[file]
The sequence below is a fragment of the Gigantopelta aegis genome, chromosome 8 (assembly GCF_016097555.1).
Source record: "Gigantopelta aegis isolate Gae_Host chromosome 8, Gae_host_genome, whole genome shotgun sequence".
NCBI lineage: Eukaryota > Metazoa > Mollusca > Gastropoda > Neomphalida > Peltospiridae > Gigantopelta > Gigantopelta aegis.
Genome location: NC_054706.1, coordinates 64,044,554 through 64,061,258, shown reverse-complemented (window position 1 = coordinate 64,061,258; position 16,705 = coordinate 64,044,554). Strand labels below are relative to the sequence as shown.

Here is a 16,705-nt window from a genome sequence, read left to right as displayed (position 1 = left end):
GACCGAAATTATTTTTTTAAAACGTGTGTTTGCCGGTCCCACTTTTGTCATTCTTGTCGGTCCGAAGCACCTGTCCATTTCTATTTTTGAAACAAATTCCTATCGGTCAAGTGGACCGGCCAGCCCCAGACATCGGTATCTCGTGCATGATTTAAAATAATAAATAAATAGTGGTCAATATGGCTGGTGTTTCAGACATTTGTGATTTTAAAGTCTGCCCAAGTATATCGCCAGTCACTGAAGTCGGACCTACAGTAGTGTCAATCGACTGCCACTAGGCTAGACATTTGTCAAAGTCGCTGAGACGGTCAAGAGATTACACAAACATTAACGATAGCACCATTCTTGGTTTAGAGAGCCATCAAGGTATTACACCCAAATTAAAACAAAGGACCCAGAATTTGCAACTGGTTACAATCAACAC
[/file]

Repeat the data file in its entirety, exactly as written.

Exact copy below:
The sequence below is a fragment of the Gigantopelta aegis genome, chromosome 8 (assembly GCF_016097555.1).
Source record: "Gigantopelta aegis isolate Gae_Host chromosome 8, Gae_host_genome, whole genome shotgun sequence".
NCBI lineage: Eukaryota > Metazoa > Mollusca > Gastropoda > Neomphalida > Peltospiridae > Gigantopelta > Gigantopelta aegis.
Genome location: NC_054706.1, coordinates 64,044,554 through 64,061,258, shown reverse-complemented (window position 1 = coordinate 64,061,258; position 16,705 = coordinate 64,044,554). Strand labels below are relative to the sequence as shown.

Here is a 16,705-nt window from a genome sequence, read left to right as displayed (position 1 = left end):
GACCGAAATTATTTTTTTAAAACGTGTGTTTGCCGGTCCCACTTTTGTCATTCTTGTCGGTCCGAAGCACCTGTCCATTTCTATTTTTGAAACAAATTCCTATCGGTCAAGTGGACCGGCCAGCCCCAGACATCGGTATCTCGTGCATGATTTAAAATAATAAATAAATAGTGGTCAATATGGCTGGTGTTTCAGACATTTGTGATTTTAAAGTCTGCCCAAGTATATCGCCAGTCACTGAAGTCGGACCTACAGTAGTGTCAATCGACTGCCACTAGGCTAGACATTTGTCAAAGTCGCTGAGACGGTCAAGAGATTACACAAACATTAACGATAGCACCATTCTTGGTTTAGAGAGCCATCAAGGTATTACACCCAAATTAAAACAAAGGACCCAGAATTTGCAACTGGTTACAATCAACAC